Devotion to Teaching Passed From Father to Son

Sean Allen, 24, left, followed his father, Robert Allen, into teaching. Prince George's parents and students call the two classroom favorites.
Sean Allen, 24, left, followed his father, Robert Allen, into teaching. Prince George's parents and students call the two classroom favorites. (By Marvin Joseph -- The Washington Post)
By Philip Rucker
Washington Post Staff Writer
Sunday, June 19, 2005

These days, when they spend an afternoon together shopping at Prince George's Plaza or eating at the McDonald's in Adams Morgan, Robert Allen and his 24-year-old son, Sean, frequently find themselves in a fix. They'll hear a child from behind say, "Hey, Mr. Allen," and both Mr. Allens turn their heads.

The elder Allen, 57, a sixth-grade teacher at Magnolia Elementary School in Lanham, and his son, an art teacher at Central High School in Capitol Heights, have become such an integral part of their students' lives that even outside the classroom, youths tend to flock to them.

"The students love him. He's the greatest," Johnny Law said of Robert Allen, who taught Law's son, Trayvonte Clover, last year. "If my son is having problems with me, he could go to him. If I'm a little too hard on him, he'll go to Mr. Allen, and Mr. Allen will call me and say, 'Hey, lighten up a little bit,' or, 'Hey, put some fire underneath him.' "

Students and parents alike call the Allens classroom favorites. They paint portraits of the Allens as trustworthy, engaging and loving. The pair have become fatherly figures in the lives of their students -- or more accurately in the case of Sean Allen, a big brother.

"I make myself available to them because they have no one else," Robert Allen said one balmy afternoon on the picnic benches outside his classroom at Magnolia. "I'm the father, the mother, the uncle, the aunt, the counselor -- I'm everybody. I'm whoever they need me to be at the time, and they know that."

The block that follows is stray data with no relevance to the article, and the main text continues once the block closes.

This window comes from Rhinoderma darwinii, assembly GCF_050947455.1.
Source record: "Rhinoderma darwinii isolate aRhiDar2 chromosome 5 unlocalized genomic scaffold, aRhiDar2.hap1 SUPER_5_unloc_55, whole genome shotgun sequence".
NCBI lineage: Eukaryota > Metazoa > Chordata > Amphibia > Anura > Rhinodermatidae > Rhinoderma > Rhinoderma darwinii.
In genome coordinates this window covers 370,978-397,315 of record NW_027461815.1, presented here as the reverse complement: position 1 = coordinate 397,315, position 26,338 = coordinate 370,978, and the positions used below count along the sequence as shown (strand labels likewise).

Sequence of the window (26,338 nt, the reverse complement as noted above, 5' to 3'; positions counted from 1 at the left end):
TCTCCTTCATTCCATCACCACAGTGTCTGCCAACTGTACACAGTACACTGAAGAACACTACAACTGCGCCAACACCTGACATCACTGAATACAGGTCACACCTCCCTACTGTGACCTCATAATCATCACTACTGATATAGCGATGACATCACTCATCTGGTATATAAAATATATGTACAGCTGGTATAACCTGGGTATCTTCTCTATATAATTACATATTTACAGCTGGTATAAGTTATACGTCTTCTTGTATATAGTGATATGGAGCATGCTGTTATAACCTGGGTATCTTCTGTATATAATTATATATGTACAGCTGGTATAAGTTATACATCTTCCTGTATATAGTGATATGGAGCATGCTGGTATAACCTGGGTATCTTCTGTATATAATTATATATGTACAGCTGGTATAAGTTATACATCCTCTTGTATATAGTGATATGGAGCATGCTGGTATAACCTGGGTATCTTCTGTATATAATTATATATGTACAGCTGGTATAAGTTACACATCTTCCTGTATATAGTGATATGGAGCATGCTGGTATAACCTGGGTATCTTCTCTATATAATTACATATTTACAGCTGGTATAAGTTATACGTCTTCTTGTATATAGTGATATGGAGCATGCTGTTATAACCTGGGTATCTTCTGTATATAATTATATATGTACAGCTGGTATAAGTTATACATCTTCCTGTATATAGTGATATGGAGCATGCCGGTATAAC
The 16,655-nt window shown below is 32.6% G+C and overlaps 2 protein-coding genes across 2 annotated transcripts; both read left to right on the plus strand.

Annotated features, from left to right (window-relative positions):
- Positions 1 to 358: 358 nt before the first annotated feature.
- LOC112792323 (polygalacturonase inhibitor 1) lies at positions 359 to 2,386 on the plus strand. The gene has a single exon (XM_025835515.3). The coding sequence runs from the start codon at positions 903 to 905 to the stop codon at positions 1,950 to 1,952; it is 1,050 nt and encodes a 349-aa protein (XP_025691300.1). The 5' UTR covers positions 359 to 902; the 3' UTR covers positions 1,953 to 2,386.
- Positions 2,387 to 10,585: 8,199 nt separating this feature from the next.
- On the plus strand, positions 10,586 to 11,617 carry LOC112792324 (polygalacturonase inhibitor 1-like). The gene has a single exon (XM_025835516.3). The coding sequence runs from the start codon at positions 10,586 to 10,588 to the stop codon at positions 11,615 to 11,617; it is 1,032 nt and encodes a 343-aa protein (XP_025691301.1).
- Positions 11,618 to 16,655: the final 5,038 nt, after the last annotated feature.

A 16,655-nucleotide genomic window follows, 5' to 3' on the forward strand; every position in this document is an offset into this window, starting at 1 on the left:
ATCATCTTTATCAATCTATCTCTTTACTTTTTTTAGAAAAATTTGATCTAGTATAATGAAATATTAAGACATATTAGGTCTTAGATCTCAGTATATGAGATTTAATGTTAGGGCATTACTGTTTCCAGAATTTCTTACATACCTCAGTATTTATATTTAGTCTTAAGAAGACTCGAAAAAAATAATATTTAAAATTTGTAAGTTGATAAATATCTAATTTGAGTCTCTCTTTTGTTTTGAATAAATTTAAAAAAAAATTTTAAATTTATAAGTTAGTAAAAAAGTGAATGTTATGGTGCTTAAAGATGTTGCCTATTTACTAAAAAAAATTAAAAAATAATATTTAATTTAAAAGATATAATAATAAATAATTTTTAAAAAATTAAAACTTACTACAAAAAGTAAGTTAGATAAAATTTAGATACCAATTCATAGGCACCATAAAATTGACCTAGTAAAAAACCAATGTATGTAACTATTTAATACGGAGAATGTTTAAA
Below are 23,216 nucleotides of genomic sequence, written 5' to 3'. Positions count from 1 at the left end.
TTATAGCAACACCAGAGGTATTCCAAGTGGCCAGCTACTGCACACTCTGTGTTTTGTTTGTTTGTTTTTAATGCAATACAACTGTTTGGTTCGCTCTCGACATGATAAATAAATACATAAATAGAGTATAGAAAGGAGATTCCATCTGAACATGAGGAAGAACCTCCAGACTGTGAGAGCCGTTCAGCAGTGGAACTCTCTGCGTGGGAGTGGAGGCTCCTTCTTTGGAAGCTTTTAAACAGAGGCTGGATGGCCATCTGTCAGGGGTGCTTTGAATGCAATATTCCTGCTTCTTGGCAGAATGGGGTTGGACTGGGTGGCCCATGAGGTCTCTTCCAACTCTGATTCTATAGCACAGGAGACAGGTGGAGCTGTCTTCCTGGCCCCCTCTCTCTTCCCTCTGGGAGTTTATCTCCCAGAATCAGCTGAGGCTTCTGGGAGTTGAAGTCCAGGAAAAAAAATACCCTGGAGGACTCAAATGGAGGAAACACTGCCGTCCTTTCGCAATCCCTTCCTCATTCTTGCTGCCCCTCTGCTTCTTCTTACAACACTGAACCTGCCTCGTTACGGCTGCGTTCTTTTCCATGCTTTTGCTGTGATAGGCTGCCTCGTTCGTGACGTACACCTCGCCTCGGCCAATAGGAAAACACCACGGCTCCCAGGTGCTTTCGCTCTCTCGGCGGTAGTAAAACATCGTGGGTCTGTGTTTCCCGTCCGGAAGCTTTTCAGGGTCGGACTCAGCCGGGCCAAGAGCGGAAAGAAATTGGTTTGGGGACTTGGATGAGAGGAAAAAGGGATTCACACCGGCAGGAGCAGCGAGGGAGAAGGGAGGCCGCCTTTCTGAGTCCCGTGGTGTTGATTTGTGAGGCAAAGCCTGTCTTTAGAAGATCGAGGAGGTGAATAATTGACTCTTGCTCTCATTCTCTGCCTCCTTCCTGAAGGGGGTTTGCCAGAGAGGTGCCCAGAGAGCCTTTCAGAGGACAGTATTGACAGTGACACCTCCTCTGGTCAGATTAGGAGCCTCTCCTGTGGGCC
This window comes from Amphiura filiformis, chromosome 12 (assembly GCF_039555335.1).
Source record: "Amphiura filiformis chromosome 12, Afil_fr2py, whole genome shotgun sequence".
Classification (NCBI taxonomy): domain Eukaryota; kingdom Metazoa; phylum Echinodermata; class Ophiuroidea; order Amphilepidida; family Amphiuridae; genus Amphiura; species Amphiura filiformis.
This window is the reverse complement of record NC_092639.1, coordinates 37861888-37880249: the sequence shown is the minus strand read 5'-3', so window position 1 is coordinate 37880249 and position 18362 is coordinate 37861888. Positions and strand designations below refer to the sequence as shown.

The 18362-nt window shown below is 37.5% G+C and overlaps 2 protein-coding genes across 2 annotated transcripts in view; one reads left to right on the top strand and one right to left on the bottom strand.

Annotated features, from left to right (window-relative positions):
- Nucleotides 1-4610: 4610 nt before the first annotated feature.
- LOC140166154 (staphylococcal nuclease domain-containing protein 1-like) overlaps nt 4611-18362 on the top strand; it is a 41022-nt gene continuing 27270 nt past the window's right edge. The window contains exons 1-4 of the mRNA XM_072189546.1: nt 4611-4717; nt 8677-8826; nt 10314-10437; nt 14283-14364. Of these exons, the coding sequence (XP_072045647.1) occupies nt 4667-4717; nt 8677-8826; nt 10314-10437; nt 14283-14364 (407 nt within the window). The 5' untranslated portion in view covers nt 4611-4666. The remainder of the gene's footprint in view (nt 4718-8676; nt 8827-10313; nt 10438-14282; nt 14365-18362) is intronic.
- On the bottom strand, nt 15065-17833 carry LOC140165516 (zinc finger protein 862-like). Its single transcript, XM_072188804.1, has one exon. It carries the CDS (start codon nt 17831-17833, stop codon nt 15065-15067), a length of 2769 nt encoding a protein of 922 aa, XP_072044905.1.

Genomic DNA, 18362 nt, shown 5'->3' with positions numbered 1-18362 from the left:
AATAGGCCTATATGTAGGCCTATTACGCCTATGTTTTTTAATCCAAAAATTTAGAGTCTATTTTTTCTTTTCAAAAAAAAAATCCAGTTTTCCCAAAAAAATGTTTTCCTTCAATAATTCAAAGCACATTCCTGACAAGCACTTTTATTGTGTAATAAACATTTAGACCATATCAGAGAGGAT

To hear the Allens talk about their passion for teaching as well as the workdays that sometimes last 16 hours and the low salaries that come with the job, it is clear that their commitment offers hope to their students in a school system that has suffered charges of corruption and chronic under-performance.

It is not unusual for a child to follow a parent into the same profession, and interim Prince George's County schools chief Howard A. Burnett said such teachers often thrive in the profession and stick with it longer than those who don't have a family connection. "They've learned early on from their parents," Burnett said. "They've seen it done the right way. They have the role model."

But male teachers in any school system are relatively rare. In Prince George's, men make up 29 percent of the teaching staff. So thin are the ranks of male teachers in the system that Bowie State University recently awarded the county a grant to recruit more black men to become teachers.

Despite their loyalty to teaching, neither father nor son had early aspirations to join the profession.

For decades, Robert Allen, an area native, had dreamed of catching a break as a rhythm and blues singer and songwriter. In the 1970s, he was an up-and-comer, working with singer-producer Van McCoy, who gained fame during the disco era with "The Hustle." Soon, Allen shifted his attention to musical theater, playing a lead character in a local production of "The Wiz."

Allen carried his musical talents with him to Magnolia, where for the past few years at graduation he has sung "Believe in Yourself" from "The Wiz."

"I've found that a lot of kids at this particular point in time do not really believe that they can do things," he said. "The parents always say to me, 'Gee, you sound so good. Why do you waste your time teaching these kids?' But it's not a waste of time to me -- not at all. These kids need me. They need teachers who care about them."

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